In the Gospel today (Mark 6:30-34) we see this prophecy come true. When the disciples return from their mission where they had relied completely on God (remember? - ‘take nothing for the journey’) they are tired and in need of a break. But the crowd that is there is now pressing in on every side and keeping them all so busy that they do not even have time to eat. So the Lord invites them to ‘come away and rest for a while’ and they set off across the lake in a boat. But they crowd are not so easily dodged, and they, along with an even greater crowd from all the towns and villages near by race ahead to meet him where they guess he is going – and so when Jesus arrives at that place he is confronted by this huge crowd and he has pity on them for they are like ‘sheep without a shepherd.’ So Jesus sets about teaching the people – the new role of the true shepherd – at some length. (So if you are annoyed when the priest’s homily goes on a bit, know that we are at least in this, following in the example of our master!)

Once again, however, we are confronted with the dilemma of what the true nature of the messiah –the leader of Israel was meant to be. If he was meant to be the one who gathered the people so that they could have a great victory over all the political enemies of Israel and they could once again resume the empire like in the days of King David and King Solomon – all of this seemed to be dashed when Jesus did not only not raise an army against the powerful and oppressive Roman empire, but he was subjected to terrible torture and death at the hands of that empire. In order to understand how the early Church understood the way in which Jesus did in fact fulfil the call to be the true Shepherd and Messiah of Israel, we need to turn to the second reading.

St Paul continues his discussion about the amazing difference that was brought about by the ministry of Jesus – the Messiah. He addresses two groups of people in the verses before our reading today (in Ephesians 2:11-12) – those who were circumcised and those who were not. The first considered themselves close to God, because they have been following the law, and considered the others to be far away. But Paul addresses both and says that even you who were far away have been brought close by the blood of Jesus. Paul understands how the death of Jesus on the cross appeared to be the great defeat of any claim by him to be Israel’s true Messiah. Appearances can be deceptive. For in fact, what happened on the cross, and through the blood of Jesus that was shed on the cross, was that the barrier which used to keep Jew and Gentile apart was broken down and destroyed. Paul knows that the deepest burden that any of us can carry, the greatest problem that any of us experience, is not oppression from outside as a result of political powers, but oppression from within – the oppression caused by sin, hatred, fear, prejudice, bitterness, unforgiveness... These are the walls and the barriers and the hostility that have been torn down because of the blood of Jesus that was shed on the cross. This is the way that Jesus demonstrated that he was to be our true leader and shepherd. This is the way that Jesus demonstrated what true shepherd leadership was all about.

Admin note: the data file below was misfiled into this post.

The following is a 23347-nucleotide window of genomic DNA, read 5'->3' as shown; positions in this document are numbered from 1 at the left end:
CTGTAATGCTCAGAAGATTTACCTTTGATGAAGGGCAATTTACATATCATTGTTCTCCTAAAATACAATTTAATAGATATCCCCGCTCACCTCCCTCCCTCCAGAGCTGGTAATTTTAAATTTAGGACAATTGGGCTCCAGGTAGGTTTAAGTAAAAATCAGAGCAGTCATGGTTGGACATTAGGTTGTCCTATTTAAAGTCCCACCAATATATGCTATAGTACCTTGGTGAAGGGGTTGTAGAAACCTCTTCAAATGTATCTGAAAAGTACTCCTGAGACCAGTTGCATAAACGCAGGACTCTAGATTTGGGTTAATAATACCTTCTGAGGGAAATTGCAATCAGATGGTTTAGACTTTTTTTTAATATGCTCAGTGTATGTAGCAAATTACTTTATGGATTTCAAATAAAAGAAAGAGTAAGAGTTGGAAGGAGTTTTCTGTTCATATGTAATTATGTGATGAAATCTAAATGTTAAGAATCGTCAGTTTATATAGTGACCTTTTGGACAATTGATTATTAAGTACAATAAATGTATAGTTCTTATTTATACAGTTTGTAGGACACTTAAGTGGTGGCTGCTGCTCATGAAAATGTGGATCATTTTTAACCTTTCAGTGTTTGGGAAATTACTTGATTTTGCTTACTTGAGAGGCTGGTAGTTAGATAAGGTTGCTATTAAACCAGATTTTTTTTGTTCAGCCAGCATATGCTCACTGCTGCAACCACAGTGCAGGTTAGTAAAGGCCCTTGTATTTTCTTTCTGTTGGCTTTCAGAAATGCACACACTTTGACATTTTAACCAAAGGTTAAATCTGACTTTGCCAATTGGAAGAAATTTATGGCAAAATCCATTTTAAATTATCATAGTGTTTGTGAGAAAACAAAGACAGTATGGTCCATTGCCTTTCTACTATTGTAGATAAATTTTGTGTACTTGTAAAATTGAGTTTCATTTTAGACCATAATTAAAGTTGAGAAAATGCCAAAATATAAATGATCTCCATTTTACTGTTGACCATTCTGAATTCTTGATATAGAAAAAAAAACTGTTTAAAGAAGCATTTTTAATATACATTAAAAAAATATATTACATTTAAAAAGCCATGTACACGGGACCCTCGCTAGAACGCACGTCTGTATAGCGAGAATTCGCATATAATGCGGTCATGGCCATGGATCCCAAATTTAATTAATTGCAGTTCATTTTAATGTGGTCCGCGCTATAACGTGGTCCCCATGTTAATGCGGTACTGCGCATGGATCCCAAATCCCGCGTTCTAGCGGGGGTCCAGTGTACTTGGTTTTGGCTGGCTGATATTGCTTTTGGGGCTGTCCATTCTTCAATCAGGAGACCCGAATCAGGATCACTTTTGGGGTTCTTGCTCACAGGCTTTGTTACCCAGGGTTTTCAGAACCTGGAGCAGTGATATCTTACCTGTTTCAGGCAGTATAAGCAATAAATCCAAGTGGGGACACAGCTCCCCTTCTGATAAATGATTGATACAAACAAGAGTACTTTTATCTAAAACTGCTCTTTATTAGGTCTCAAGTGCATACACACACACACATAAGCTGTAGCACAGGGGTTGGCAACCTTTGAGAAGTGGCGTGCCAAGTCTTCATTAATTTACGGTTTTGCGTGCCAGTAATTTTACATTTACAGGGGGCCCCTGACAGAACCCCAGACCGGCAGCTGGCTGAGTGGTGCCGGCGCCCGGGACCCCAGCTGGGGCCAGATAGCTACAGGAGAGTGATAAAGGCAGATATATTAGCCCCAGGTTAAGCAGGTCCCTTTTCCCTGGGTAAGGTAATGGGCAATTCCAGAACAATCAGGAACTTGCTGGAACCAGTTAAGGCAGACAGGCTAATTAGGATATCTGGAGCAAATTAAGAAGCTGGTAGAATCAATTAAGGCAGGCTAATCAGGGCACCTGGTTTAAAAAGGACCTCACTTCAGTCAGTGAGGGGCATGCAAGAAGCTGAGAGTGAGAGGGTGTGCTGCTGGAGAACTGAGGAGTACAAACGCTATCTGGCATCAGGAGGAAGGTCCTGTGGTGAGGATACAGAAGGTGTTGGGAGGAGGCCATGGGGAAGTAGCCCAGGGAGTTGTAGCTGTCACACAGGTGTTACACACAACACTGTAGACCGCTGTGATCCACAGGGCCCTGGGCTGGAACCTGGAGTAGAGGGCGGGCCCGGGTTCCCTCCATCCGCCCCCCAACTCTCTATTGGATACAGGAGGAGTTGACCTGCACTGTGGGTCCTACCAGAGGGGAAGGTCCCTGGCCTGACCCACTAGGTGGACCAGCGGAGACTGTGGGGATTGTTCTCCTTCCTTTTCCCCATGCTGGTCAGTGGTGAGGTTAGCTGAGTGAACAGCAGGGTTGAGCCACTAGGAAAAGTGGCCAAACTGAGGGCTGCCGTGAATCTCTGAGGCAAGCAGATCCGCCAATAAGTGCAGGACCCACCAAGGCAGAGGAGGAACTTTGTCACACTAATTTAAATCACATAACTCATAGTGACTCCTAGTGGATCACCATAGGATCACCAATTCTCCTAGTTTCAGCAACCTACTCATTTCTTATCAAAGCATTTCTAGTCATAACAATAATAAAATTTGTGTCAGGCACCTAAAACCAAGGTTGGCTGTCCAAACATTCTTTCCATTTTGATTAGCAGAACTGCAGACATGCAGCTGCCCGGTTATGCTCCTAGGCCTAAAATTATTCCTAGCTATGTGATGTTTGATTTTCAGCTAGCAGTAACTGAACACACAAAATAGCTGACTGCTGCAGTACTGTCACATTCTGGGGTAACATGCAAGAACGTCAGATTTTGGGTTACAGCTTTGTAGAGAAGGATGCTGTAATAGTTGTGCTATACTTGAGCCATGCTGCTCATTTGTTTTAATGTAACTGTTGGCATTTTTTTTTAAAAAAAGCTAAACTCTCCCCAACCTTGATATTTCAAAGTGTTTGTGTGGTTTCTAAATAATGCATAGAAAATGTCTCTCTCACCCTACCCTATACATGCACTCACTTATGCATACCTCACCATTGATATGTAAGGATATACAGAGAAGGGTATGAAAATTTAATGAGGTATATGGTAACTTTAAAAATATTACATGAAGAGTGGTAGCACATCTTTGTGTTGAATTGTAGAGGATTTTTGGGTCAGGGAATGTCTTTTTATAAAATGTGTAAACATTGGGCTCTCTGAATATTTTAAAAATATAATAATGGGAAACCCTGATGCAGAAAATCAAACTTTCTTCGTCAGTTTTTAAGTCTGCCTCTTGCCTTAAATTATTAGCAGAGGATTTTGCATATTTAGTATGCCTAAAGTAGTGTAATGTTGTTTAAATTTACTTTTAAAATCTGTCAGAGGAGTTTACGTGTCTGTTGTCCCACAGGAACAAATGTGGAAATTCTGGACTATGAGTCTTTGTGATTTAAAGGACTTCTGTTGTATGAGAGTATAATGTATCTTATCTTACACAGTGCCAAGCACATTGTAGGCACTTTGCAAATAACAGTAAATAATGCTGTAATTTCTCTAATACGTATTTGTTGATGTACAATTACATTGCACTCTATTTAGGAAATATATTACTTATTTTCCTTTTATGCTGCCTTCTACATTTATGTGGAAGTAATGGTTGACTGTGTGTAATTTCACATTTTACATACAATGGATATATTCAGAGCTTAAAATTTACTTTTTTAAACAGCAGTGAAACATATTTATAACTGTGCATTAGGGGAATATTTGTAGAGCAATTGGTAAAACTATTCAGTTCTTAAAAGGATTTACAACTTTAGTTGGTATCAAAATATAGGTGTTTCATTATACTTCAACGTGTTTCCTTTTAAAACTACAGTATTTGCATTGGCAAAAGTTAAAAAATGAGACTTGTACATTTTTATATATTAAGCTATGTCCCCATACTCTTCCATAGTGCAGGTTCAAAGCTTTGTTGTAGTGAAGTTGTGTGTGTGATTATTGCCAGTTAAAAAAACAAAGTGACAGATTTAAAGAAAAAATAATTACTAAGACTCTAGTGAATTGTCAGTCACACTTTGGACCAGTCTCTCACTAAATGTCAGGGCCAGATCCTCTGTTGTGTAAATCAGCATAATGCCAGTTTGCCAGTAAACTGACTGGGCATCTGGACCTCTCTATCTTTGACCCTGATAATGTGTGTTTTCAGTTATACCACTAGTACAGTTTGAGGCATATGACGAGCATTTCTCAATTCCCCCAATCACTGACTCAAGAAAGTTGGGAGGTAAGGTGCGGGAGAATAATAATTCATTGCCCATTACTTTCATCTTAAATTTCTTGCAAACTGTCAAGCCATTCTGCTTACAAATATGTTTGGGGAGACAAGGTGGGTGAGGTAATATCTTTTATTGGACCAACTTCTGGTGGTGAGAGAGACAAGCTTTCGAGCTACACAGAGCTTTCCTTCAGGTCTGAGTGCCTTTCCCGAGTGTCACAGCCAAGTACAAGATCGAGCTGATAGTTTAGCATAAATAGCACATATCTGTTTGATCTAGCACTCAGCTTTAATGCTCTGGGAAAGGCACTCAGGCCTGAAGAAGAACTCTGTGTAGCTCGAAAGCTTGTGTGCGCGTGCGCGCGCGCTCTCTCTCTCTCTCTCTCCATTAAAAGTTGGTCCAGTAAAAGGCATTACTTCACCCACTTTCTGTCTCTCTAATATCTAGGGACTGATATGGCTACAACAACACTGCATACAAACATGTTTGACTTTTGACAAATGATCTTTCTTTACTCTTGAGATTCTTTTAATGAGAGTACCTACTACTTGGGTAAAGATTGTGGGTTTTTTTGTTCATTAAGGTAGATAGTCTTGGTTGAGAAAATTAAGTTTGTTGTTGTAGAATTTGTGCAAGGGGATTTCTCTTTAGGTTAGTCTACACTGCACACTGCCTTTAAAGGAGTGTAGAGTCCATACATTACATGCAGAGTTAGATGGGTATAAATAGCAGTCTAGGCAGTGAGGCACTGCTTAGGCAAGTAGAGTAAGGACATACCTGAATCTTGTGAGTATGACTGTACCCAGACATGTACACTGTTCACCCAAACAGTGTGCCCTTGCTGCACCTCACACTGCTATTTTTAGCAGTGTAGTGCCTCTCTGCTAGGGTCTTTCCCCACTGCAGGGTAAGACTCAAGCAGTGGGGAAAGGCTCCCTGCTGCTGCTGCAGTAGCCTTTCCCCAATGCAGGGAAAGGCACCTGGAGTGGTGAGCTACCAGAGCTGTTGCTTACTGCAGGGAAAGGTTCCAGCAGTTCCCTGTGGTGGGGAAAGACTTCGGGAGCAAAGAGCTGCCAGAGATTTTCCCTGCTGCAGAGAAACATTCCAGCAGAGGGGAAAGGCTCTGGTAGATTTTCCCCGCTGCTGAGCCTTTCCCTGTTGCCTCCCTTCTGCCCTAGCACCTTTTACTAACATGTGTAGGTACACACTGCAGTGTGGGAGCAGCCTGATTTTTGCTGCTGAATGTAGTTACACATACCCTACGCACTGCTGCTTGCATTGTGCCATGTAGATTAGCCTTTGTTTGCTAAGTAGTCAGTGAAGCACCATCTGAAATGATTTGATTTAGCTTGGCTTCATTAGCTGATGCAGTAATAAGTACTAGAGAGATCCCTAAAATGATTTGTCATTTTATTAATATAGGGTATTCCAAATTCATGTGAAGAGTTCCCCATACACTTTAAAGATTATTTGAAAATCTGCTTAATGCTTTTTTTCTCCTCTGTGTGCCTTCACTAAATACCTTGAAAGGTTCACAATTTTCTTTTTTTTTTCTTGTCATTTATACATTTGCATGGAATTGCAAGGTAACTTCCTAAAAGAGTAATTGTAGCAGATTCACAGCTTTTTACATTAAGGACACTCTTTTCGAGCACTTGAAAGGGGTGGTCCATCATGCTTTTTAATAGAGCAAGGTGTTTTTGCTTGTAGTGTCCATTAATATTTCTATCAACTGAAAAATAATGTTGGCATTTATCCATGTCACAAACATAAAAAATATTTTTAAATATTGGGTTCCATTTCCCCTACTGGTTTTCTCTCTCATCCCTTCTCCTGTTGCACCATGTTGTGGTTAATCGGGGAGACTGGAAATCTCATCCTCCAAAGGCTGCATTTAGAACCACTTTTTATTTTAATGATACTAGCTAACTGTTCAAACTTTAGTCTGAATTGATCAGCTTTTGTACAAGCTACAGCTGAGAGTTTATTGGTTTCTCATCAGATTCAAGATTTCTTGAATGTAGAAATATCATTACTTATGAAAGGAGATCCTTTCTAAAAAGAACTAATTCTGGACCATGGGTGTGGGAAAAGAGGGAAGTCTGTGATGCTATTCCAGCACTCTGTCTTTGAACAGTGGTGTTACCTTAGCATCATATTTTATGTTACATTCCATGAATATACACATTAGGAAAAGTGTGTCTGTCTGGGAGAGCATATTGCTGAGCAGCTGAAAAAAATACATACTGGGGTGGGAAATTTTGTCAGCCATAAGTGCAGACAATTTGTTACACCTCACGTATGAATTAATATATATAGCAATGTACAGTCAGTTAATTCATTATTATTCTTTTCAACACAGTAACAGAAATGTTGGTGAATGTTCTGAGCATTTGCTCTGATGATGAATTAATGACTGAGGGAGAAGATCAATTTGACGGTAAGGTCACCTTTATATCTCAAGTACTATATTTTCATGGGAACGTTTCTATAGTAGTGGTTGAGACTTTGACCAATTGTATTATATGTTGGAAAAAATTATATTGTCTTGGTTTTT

Let us pray that we will always accept the true leadership that is offered to us by the Lord. Let us also pray for all those that the Lord has placed in leadership over us, that they will continue to model the true gift of leadership given to us in the Lord, and to always remember the great gift of King David – who ministered with the Father’s heart. Only then will the cross of Jesus be able to achieve its work, and break down all barriers and hostility. Then we can be gathered together as God’s one, true people united under one Shepherd.

(I forgot to record the homily ... so only the text this week)

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12 July 2009

View from a high place

15th Sunday – Year B – The view from on high (Ephesians 1:3-14)

I am going on holidays in the middle of August to the United States. I haven’t been there before, so I have been looking around at various maps, trying to work out my itinerary. I have been using Google Maps to work out how to get to the places that I want to visit – like Denver to visit some of the pilgrims who stayed in our parish last year during WYD – and Toronto and Steubenville to visit friends. With these maps I can get an overview of the whole country to see where places are in relation to one another, but also to zoom in to see a place in a little more detail and to see the lay of the land. I don’t think that I am alone in wanting to do this – everywhere you go, whenever you find an accessible high place, our ancestors have so often built a lookout there so that you can see where things are in relation to one another. How many of you have been up Cambewarra Mountain to see the vista of the Shoalhaven; or visited Mount Ainslie in Canberra; Mount Wellington in Hobart; Mount Coo-tha in Brisbane; or No (One) Tree Hill in Auckland? If you do you can begin to see the way that the city works and functions and the way that it all connects together.